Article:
You can’t have zero trust without visibility

Requirements for visibility necessitate a fundamental change in how network security is implemented, configured, managed, and maintained.

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Words of wisdom from Sun Tzu: “If you know the enemy and know yourself, you need not fear the result of a hundred battles.”

One of those battles is defending the network against cyberattacks, and it’s constant. The military general and strategist was wise millennia beyond his time. He knew the power of complete visibility against an enemy who relies on evasive maneuvers.

Network security has not fundamentally changed over the course of the last several decades. While we’ve seen new architectures emerge, if you take a step back, you’ll see that the security industry has simply shifted the same detection and prevention techniques to new locations (on-prem, public cloud, as-a-service from cloud, cloud-native).

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Networks are no longer self-contained and in one place; they are everywhere. The network perimeter is wherever users happen to be; data no longer resides in a single data center, but as many centers of data. The shift to increasingly distributed architectures has increased the volume of chaos around which security teams must wrap their arms. This means hosting providers, public and private application access, tool and technology integrations — and at a very rapid pace to keep up with existing and emerging attack vectors.

Network chaos is the best gift an organization can present to attackers. They love chaos, complexity, and blind spots, but in this new era of increasingly distributed networks, there is a high likelihood that this is the new network normal — unless we fundamentally change the ways in which we secure our networks, which requires visibility.

While Zero Trust implementations are being given priority and security teams are finally receiving more resources to support them, many organizations are still struggling with execution. One of the major challenges with implementing Zero Trust is in doing so piecemeal and without a foundational understanding of who and what is — and should be — on the network.

When a team can consistently answer this question, a true sense of their organization’s security posture comes to light, bringing with it the ability to act wherever there’s a higher-than-acceptable risk. Visibility is an absolute must to achieve this state and to accelerate initiatives to implement zero trust principles.

However, we need to level-set on what “visibility” means. Visibility cannot be partial, manual, or fractured. It must:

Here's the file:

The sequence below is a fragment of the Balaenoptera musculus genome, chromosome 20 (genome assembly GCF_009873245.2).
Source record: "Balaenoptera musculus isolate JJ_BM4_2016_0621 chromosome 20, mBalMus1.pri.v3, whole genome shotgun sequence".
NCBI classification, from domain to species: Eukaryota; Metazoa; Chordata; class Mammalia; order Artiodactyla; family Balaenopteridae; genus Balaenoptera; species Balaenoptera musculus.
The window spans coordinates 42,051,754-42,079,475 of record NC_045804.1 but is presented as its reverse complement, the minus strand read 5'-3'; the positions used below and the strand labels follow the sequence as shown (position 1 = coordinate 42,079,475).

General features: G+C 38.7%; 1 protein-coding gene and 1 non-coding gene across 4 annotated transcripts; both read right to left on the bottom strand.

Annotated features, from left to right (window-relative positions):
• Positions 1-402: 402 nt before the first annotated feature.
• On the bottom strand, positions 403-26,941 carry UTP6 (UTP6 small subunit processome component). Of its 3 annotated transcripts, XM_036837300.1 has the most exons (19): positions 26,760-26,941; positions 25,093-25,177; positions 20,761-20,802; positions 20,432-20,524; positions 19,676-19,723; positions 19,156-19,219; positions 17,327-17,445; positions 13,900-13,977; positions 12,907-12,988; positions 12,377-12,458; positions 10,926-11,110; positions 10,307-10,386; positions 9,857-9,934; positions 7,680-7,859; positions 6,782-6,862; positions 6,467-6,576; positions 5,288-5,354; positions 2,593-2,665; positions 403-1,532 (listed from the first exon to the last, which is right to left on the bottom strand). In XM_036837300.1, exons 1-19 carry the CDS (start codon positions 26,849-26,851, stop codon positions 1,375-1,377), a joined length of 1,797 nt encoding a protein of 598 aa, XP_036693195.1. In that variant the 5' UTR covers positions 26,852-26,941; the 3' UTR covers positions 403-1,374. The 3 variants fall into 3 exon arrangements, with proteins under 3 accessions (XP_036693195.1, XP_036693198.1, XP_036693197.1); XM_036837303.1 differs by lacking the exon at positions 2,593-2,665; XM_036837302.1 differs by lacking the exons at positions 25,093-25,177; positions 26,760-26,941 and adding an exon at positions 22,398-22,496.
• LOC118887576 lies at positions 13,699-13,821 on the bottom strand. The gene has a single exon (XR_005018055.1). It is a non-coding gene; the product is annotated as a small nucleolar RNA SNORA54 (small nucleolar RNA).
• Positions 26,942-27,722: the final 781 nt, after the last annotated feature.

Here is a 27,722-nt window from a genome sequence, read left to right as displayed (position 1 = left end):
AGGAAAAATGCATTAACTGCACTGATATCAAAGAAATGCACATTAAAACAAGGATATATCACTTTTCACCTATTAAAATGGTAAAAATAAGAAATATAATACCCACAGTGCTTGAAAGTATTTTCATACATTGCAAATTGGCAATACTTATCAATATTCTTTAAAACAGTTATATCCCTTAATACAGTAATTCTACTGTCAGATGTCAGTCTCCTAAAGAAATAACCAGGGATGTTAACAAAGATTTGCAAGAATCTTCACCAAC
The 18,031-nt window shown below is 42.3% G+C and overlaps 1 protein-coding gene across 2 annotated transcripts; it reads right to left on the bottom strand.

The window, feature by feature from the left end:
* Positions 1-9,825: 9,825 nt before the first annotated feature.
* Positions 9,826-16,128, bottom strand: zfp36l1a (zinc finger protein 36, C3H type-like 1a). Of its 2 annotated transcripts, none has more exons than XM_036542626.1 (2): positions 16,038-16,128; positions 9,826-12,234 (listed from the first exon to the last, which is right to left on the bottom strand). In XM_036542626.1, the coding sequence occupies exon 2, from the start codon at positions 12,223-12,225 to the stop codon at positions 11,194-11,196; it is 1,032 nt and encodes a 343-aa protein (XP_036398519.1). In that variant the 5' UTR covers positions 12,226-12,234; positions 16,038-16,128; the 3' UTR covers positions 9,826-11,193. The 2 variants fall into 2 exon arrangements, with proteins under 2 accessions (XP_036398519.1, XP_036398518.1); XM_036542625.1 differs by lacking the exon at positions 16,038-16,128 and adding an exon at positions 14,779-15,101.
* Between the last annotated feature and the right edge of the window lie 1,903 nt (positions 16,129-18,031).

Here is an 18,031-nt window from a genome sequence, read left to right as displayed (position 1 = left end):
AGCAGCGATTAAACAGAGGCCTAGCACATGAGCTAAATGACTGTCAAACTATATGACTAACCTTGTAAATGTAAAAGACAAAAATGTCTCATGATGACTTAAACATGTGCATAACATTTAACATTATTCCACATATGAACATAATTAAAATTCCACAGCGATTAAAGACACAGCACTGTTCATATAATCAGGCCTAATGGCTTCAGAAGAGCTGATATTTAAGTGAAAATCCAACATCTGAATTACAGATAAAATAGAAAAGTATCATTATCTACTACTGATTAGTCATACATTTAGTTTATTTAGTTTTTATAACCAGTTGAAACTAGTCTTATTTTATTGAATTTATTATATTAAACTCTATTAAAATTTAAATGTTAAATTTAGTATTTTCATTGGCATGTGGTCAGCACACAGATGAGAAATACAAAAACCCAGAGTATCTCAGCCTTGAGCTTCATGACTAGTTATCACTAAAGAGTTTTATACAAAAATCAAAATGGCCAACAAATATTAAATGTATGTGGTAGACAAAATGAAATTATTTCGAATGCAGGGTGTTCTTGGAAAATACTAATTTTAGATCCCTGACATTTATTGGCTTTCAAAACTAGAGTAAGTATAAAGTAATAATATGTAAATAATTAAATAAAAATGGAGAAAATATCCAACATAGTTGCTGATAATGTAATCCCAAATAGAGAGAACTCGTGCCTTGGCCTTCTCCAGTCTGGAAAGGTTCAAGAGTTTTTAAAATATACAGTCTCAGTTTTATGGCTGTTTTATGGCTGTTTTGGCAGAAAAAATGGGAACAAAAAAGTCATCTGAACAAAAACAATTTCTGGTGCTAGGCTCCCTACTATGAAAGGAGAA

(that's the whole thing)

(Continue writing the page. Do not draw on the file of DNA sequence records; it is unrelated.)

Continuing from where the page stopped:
• Cross all network and security architectures, whether private cloud, public cloud, hybrid cloud, cloud-delivered, or any in-between state where architectures are evolving within the organization.
  • Easily integrate. When the burden of integrating systems is on the organization, those integrations rarely happen quickly or completely. Teams are already strapped for time and resources. Achieving security visibility consistently across the entire networkshouldn’t be a herculean task.
  • Provide one place from which to monitor and initiate action.

These requirements for visibility necessitate a fundamental change in how network security is implemented, configured, managed, and maintained. Organizations can no longer afford for their network to be made up of “dumb pipes.” The network must take an active role in defending itself. Point security products must be the exception rather than the rule because threat detection, intelligence, and enforcement need to be everywhere — not just at traditional security choke points, but across every point of connection.

In addition, “complete visibility” must include mechanisms for easily aligning policies as architectural shifts occur without much manual translation and dynamically because networks are absent architectural shifts. For example, between remote user access and access by adjacent applications, are there policy gaps for a private application located in public cloud A? This can be difficult to ascertain when policy frameworks are different between the tool used for remote user access versus the tool used to protect the application in public cloud A.

However, teams must answer questions like this to make considerable progress executing zero trust implementations, and how quickly and consistently a team can find the answer relies on visibility.

With a growing emphasis on zero trust to combat the barrage of successful cyberattacks targeting personal data, intellectual property, national security, and even the connectivity society has come to take for granted, security teams are under even more pressure to implement zero trust policies across the network. Their first step must be achieving complete visibility.

For more on Juniper’s Zero Trust solutions, visit our website.

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